The Parramatta Road
At the start of the Patrick White short story “Five-Twenty” (1968), Royal and Ella Natwick, an elderly couple, watch peak hour traffic on Parramatta Road from their front veranda. The cars and trucks, “big steel insects”, move slowly past. Watching the choked road Royal says: “I reckon we’re a shingle short to’uv ended up on the Parramatta Road.”
Parramatta Road is a place to move through rather than end up, to view with frustration through a car window as the traffic creeps onwards. It’s Sydney’s oldest thoroughfare, running twenty kilometres east to west from the city to Parramatta. Along it, drivers have a view of run down shopping strips and warehouses, and sometimes a glimpse of a first floor apartment where the contemporary equivalents of White’s couple live. For many years I was one of them, living in close proximity to the road. From my bedroom window, through the veil of black diesel dust that coated the glass, I could see into the Stanmore McDonald’s car park. This was a twenty four hour set; host to drama, romance, action and the occasional moment of science fiction when the 3am ambience of seagulls, car stereos and burger wrappers swirling in the wind started to seem all too weird. Even when I wasn’t watching it, the sound of the road was omnipresent. It crept into my dreams, a constant backdrop to my thoughts.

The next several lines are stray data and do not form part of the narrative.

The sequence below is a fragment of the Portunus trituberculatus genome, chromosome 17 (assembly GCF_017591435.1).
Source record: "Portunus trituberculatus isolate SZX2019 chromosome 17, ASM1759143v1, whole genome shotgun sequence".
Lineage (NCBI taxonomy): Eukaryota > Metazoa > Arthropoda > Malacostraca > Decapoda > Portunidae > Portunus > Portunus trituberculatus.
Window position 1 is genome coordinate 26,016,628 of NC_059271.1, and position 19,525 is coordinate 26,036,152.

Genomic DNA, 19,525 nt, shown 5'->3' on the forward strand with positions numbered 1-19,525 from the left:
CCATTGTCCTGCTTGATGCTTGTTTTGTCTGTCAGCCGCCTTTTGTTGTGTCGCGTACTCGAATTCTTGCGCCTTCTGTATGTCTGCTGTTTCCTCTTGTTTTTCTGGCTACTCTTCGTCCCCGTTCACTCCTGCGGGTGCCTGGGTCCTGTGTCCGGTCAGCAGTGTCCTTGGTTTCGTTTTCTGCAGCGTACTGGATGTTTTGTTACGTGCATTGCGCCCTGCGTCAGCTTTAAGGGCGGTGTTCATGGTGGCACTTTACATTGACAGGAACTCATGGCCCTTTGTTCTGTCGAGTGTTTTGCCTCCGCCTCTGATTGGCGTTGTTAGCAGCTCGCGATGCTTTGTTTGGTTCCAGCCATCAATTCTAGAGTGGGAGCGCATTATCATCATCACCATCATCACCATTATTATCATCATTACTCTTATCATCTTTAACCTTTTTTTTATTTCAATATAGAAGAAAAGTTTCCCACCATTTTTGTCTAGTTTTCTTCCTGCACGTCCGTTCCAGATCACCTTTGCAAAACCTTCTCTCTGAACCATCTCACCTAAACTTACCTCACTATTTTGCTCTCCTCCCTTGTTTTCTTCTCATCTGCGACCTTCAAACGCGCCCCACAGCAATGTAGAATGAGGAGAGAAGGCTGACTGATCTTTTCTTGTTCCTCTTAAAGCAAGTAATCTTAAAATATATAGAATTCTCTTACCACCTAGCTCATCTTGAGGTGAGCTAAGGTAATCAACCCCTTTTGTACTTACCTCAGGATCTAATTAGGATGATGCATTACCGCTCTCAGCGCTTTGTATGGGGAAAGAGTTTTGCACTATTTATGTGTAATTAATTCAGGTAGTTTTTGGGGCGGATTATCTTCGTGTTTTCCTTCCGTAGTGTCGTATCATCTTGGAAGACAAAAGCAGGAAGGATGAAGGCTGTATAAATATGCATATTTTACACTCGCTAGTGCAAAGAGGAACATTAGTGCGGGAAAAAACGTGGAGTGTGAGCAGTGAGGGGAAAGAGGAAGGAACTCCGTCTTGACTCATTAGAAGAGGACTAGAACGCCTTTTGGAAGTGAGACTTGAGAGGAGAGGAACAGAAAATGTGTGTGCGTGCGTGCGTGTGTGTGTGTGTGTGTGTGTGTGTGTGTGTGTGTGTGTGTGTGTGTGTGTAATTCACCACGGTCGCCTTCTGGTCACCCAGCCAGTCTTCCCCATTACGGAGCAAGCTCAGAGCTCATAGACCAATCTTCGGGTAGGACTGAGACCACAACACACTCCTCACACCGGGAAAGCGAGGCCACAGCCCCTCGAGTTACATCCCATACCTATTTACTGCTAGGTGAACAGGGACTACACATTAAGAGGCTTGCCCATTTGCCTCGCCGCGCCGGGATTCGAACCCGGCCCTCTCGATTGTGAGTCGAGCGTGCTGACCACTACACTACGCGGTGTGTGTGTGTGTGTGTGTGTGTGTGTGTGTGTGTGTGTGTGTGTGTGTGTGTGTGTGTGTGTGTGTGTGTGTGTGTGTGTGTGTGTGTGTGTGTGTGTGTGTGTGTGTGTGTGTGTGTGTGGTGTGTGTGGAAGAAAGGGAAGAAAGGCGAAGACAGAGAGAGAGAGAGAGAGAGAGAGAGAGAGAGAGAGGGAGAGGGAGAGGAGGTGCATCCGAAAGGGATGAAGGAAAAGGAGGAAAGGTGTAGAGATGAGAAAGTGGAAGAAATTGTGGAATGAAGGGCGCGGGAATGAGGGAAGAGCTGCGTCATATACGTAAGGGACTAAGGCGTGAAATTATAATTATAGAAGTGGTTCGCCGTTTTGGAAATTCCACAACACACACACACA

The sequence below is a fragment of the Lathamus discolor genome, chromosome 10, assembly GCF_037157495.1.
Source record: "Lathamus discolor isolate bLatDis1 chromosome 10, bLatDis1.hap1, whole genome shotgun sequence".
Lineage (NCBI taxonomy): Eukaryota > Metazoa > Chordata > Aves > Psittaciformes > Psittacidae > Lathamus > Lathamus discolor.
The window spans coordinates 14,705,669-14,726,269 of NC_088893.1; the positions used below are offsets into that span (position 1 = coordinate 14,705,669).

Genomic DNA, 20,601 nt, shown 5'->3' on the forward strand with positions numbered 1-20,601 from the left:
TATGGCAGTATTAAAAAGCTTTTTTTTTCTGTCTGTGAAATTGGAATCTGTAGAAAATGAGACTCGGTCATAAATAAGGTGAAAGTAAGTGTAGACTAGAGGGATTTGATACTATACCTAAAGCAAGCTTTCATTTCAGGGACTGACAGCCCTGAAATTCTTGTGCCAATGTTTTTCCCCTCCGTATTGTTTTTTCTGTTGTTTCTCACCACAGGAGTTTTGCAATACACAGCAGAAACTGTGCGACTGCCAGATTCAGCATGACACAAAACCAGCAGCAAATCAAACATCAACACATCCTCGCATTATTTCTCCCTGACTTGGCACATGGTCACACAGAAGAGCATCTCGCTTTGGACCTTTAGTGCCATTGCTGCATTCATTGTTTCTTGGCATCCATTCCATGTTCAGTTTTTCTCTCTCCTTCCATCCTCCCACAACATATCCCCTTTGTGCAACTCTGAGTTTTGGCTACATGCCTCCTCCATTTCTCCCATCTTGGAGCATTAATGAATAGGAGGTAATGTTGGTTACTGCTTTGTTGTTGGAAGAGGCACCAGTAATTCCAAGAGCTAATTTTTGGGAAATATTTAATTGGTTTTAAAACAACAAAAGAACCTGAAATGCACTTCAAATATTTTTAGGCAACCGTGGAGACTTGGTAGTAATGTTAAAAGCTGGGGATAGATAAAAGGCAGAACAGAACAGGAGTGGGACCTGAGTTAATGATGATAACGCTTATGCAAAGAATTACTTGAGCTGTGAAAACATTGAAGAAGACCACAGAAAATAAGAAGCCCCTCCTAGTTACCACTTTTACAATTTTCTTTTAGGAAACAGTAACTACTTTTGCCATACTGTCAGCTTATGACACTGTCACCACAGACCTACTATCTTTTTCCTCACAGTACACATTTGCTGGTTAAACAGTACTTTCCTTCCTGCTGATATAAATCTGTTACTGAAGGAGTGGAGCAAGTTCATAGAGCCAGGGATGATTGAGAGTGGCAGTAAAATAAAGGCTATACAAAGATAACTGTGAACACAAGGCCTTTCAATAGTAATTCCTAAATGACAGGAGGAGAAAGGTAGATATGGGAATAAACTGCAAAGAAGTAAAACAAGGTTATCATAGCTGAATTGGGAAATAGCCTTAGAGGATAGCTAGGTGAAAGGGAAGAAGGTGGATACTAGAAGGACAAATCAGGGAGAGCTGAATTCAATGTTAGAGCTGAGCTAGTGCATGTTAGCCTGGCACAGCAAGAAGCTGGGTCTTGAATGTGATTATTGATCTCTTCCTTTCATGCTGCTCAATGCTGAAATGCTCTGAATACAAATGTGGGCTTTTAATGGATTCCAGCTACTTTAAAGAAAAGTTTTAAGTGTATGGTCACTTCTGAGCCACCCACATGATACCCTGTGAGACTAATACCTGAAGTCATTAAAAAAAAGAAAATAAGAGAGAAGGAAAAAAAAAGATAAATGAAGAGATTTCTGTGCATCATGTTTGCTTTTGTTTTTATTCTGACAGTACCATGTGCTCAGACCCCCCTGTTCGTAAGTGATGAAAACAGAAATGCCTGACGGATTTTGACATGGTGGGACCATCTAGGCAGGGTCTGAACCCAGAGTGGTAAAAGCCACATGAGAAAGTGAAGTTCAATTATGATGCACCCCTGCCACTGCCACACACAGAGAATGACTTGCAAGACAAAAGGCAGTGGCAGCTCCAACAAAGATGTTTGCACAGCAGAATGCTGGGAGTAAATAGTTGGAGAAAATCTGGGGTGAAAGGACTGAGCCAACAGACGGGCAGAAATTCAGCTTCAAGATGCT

"Parramatta Road is a place to move through rather than end up..."